Live reviews

FESTIVAL ROUND-UP: Ambleside Days 2018

Mike Walker with Thomas Gould and Yuri Goloubev
Photo credit: David Forman

Ambleside Days Festival 2018 
(Zeffirelli’s Ambleside. 30 Aug-2 Sep 2018. Round-Up by Mike Collins)

“All these amazing musicians, Here! In Ambleside”. Derek Hook, shook his head as if it was scarcely believable, as he prepared to introduce another set of adventurous, contemporary jazz. Never mind that it was Derek and a small team who’d made this second edition of the Ambleside Days festival happen, a concentrated four-night series of gigs in the cinema at Zeffirelli’s in Ambleside. Established groups, provide an anchor, but also personnel for one-time-only Ambleside special ensembles that give the festival its special flavour.

As the lights dimmed on Thursday, the first evening, was it too fanciful to re-imagine Mike Walker’s first, almost ghosted phrase as a wisp of cloud floating over a ridge in the hills? Perhaps so, but an atmospheric and organic rumination from the trio solidified into resonant harmony, an insistent groove and (what else?) the arc-ing phrases of Ambleside Days launched the four-day festival. The unbroken set with improvised segues between a diverse set of pieces was a mouth-watering scene setter, both for the quality and sound world of the music and for the prospect of a nightly mutating cast of Ambleside ensembles.

Tim Garland’s Quartet took the stage after the Simcock-Walker-Sirkis trio, the line-up with Jason Rebello on piano, Yuri Goloubev on bass and Sirkis behind the kit again, provided one of the highlights of the festival. Garland’s back catalogue is packed with riches. Whether on Bright New Year, a buoyant folk-tinged melody over a scintillating groove or Ambleside Nights, with a signature Garland flourish to the melody, Rebello built fiery, mazy solos, exciting even by his exalted standards. The Snows They Melt the Soonest became a rocky modal workout with Garland in explosive form. Weather Walker was played as trio, the flowing pulse and affecting melody with angular interval leaps, evoked exquisitely wrought, lyrical solos from Rebello and Goloubev. A pyrotechnic, intensely rhythmic finale, Sama’i for peace produced yet another incendiary solo from piano evoking whoops and grins from the rest of the band, Garland was no less exciting.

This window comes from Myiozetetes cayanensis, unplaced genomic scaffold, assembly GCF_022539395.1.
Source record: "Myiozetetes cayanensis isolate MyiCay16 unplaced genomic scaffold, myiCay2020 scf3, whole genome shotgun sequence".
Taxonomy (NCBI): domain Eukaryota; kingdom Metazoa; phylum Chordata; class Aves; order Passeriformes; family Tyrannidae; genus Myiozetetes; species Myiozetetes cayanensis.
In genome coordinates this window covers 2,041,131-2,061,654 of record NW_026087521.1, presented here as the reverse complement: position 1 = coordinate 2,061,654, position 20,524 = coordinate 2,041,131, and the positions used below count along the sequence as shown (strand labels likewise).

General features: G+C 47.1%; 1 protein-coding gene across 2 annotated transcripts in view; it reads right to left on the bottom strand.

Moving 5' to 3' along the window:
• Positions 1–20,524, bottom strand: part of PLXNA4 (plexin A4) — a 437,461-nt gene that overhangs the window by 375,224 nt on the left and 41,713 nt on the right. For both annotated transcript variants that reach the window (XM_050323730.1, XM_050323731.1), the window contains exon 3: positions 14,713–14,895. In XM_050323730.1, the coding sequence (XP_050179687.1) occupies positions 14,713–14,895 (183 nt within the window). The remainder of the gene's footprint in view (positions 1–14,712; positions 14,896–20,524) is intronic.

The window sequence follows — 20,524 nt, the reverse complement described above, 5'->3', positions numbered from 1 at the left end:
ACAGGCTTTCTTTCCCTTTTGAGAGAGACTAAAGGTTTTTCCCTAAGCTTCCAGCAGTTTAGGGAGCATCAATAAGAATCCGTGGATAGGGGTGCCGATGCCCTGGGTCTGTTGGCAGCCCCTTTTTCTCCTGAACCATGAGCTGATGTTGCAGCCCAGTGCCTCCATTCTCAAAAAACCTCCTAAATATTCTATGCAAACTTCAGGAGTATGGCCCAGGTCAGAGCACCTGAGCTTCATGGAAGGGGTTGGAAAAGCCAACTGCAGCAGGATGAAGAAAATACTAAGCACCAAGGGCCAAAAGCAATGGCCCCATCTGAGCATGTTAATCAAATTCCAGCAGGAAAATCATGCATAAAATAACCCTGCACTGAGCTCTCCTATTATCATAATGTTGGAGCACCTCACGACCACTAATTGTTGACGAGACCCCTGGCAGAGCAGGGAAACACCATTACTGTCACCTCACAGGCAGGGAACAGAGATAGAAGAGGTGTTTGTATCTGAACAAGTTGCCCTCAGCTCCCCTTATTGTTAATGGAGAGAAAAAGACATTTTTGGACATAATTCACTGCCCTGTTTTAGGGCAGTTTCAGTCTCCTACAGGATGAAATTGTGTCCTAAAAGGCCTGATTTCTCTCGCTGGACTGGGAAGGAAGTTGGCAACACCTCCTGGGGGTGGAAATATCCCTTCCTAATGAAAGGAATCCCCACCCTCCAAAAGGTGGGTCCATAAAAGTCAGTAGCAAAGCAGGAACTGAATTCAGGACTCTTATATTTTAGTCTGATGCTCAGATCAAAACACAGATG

Paul McCandless
Photo credit: David Forman

On Friday evening, after Paul McCandless, with the trio Charged Particles, had brought the richness of his music and the Oregon legacy to life, vibes-man Joe Locke launched into an exuberant and joyous set. He started with a beautifully wrought duo with Gwilym Simcock then Darryl Hall on bass and Alyn Cosker on drums joined as they launched into a scintillating version of Nostalgia in Times Square, summoning fiercely percussive and funky solos from Simcock and the vibes-man. Locke nudged Simcock off the piano for a duo with Claire Martin. His melody and lyric, was a tribute to Bobby Hutcherson and his desire to make the listener feel. Locke does this. He makes you nod, stamp your feet, cheer, smile – and feel. The set was a tour-de-force, finished with the high energy Blondie Roundabout that had everyone roaring for more.

Claire Martin with Joe Locke (piano)
Photo credit: David Forman